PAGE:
The Gospel Transformation Bible is not a Study Bible, at least in the traditional sense. A team of scholars and pastors have joined together under Bryan Chappell’s and Dane Ortlund’s editorial direction to answer two questions: (1) How is the gospel evident in all of scripture? and (2) How does the gospel of grace bring about our transformation? Each of the books of the Bible have a brief introduction which describes authorship and date and how the gospel is illuminated (how it fits into the larger story of salvation). The notes on the bottom of each page, continue this dual focus on God’s larger plan of redemption and implications for our life.  Sometimes the notes are as detailed (particular books have more expansive and detailed notes). Some passages are passed over without comment (i.e. certain narratives in the Old Testament historical books do not carry much comments). The reason for this is that the notes are focused and so do not attempt to untangle every difficulty in the text (like a Study Bible would).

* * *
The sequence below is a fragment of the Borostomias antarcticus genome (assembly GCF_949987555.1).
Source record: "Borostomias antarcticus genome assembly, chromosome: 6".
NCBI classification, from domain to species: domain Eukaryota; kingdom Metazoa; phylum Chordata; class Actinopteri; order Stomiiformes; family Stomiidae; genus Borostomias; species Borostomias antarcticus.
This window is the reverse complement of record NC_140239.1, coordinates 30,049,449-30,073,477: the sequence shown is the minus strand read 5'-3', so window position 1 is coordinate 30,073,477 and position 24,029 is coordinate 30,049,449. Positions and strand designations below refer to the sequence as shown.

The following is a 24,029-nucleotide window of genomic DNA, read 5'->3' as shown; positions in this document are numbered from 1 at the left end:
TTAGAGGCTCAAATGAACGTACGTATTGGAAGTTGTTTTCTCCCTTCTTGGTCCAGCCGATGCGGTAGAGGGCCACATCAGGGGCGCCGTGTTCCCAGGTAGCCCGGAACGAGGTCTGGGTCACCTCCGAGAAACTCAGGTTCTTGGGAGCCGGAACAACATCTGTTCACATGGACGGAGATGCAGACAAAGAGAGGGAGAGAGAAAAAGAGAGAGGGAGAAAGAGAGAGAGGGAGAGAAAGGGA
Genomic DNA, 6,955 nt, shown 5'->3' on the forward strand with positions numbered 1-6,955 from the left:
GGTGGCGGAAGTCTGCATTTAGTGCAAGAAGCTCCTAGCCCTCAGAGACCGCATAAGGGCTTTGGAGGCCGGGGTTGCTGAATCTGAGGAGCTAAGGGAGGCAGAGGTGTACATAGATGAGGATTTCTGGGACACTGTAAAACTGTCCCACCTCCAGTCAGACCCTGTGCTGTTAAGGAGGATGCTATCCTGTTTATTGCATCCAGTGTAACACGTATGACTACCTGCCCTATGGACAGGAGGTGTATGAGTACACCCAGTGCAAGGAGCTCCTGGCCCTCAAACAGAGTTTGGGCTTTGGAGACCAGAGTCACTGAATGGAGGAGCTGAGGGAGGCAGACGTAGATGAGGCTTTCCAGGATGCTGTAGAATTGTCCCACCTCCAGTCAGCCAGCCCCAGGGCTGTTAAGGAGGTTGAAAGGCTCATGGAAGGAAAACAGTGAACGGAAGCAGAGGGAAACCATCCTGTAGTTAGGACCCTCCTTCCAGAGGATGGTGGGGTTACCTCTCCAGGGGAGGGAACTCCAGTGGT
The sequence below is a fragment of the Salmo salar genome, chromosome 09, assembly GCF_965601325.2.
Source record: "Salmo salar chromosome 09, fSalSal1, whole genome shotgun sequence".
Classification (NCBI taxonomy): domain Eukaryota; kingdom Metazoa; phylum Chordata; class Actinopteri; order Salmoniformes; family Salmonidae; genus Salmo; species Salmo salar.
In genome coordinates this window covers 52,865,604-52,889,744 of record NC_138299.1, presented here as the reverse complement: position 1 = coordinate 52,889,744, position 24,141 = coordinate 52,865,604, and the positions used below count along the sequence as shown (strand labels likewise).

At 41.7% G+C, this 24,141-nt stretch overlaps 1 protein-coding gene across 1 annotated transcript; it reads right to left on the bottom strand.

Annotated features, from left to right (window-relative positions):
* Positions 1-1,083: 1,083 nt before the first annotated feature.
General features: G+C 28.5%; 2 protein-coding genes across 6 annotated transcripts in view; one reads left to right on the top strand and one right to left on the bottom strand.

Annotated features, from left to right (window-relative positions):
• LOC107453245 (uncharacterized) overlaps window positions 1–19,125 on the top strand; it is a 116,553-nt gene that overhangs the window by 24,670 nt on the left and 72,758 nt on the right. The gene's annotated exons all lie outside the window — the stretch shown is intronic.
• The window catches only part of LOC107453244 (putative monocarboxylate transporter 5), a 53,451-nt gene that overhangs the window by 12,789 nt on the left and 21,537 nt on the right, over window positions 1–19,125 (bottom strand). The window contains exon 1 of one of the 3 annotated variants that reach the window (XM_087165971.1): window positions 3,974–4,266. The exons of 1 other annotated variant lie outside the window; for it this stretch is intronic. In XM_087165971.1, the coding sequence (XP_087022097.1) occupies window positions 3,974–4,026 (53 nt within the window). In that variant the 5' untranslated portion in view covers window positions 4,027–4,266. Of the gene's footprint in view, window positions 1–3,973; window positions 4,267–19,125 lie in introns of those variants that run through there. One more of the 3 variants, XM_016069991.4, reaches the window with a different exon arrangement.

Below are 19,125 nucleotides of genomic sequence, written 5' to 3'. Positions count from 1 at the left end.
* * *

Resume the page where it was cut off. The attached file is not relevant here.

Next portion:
What is the gospel that contributors describe? It is focused on Jesus’ life, death and resurrection as God’s plan of redpemption for humanity. But Jesus did not come in a vacuum. The Bible tells the story of God’s relationship to his people and the First Testament anticipates Christ’s coming. Thus the contributors to this volume, read the Bible Christologically (yet sensitively).